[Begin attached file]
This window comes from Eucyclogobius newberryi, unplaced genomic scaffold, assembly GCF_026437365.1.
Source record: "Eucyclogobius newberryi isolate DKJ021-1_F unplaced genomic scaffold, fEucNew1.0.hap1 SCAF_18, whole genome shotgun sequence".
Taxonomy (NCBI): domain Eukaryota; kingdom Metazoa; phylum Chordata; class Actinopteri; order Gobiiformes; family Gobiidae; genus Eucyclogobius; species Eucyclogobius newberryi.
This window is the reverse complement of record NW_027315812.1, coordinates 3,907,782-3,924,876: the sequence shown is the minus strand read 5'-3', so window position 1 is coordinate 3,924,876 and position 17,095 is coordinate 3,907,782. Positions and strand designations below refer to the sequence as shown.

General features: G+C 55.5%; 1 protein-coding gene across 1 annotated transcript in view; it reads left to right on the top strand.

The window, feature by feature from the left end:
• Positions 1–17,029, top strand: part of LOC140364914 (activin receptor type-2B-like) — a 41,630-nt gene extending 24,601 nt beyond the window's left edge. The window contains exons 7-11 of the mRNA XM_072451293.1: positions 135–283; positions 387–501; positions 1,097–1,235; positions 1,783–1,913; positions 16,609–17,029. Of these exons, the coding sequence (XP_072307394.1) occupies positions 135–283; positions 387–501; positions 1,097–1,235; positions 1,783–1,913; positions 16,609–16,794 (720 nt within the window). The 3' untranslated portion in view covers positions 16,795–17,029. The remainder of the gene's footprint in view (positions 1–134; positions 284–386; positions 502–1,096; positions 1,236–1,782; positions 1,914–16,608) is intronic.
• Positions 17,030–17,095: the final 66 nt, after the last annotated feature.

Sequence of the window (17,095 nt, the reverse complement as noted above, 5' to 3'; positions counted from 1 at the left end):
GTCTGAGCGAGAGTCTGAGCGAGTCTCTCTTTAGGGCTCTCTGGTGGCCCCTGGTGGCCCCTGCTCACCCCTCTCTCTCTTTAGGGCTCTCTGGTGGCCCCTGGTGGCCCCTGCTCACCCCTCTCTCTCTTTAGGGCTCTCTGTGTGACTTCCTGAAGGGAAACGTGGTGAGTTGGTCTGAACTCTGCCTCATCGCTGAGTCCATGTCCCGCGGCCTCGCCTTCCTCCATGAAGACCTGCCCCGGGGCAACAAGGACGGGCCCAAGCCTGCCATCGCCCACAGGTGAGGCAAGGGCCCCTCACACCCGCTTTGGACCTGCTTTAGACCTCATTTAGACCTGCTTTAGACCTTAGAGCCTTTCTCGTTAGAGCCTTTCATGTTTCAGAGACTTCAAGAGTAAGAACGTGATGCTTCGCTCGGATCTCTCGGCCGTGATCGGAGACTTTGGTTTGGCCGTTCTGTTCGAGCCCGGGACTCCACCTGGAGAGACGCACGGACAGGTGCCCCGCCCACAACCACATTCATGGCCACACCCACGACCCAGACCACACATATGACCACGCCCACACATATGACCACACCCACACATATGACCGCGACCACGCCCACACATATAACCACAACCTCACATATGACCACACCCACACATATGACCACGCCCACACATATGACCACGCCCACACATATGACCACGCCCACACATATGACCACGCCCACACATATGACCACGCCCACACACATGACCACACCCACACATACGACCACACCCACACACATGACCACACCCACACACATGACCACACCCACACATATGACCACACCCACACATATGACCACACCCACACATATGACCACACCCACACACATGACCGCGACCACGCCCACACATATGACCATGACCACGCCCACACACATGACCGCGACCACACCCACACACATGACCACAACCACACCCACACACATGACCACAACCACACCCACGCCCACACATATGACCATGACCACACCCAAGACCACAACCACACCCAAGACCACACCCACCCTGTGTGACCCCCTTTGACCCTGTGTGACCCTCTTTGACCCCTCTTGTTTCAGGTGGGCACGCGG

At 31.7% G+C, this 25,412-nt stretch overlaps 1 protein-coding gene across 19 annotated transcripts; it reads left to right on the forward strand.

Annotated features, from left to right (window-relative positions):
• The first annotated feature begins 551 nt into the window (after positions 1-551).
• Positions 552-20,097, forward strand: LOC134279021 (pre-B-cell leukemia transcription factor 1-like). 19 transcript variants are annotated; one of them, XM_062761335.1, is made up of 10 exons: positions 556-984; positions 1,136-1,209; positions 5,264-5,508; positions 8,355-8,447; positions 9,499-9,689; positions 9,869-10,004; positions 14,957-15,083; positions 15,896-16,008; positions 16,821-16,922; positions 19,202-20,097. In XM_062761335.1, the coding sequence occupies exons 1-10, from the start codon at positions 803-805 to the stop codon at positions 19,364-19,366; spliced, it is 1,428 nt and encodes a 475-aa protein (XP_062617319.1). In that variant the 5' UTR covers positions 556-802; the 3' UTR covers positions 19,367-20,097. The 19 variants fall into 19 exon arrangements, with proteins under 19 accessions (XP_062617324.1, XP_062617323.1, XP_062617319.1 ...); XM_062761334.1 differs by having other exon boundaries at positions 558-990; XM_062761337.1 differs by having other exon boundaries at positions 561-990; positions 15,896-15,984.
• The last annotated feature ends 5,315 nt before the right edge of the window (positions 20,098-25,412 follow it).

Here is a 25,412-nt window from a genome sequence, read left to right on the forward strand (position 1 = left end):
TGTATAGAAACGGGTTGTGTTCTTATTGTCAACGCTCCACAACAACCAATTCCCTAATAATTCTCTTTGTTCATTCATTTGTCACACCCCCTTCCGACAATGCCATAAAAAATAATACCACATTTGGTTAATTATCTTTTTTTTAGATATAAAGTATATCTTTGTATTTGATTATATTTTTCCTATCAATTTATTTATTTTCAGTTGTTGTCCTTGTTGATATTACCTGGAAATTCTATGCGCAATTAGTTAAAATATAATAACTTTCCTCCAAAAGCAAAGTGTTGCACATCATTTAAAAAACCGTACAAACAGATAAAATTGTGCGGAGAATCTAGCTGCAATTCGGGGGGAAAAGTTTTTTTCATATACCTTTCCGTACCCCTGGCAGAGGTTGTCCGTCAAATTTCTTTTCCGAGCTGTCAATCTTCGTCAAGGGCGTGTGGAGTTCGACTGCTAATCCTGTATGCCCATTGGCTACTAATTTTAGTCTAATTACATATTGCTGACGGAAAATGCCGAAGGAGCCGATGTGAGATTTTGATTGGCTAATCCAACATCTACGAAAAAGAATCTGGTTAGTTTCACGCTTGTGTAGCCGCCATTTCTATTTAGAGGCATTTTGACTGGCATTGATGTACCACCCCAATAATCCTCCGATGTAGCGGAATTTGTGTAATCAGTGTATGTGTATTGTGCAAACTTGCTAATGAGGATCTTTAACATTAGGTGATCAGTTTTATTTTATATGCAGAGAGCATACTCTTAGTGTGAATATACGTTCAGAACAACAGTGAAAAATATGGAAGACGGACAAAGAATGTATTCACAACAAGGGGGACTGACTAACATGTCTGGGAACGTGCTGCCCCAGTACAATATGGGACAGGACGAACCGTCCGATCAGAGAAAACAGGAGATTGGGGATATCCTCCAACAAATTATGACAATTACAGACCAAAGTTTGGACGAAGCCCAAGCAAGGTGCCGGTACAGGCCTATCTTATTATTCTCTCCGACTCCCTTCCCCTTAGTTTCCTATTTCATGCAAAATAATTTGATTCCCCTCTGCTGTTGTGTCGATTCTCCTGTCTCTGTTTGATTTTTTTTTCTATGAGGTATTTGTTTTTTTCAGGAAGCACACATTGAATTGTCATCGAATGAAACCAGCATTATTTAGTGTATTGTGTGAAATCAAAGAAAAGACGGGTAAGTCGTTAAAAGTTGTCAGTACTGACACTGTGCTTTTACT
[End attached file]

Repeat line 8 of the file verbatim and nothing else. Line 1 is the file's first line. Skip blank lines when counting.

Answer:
• Positions 17,030–17,095: the final 66 nt, after the last annotated feature.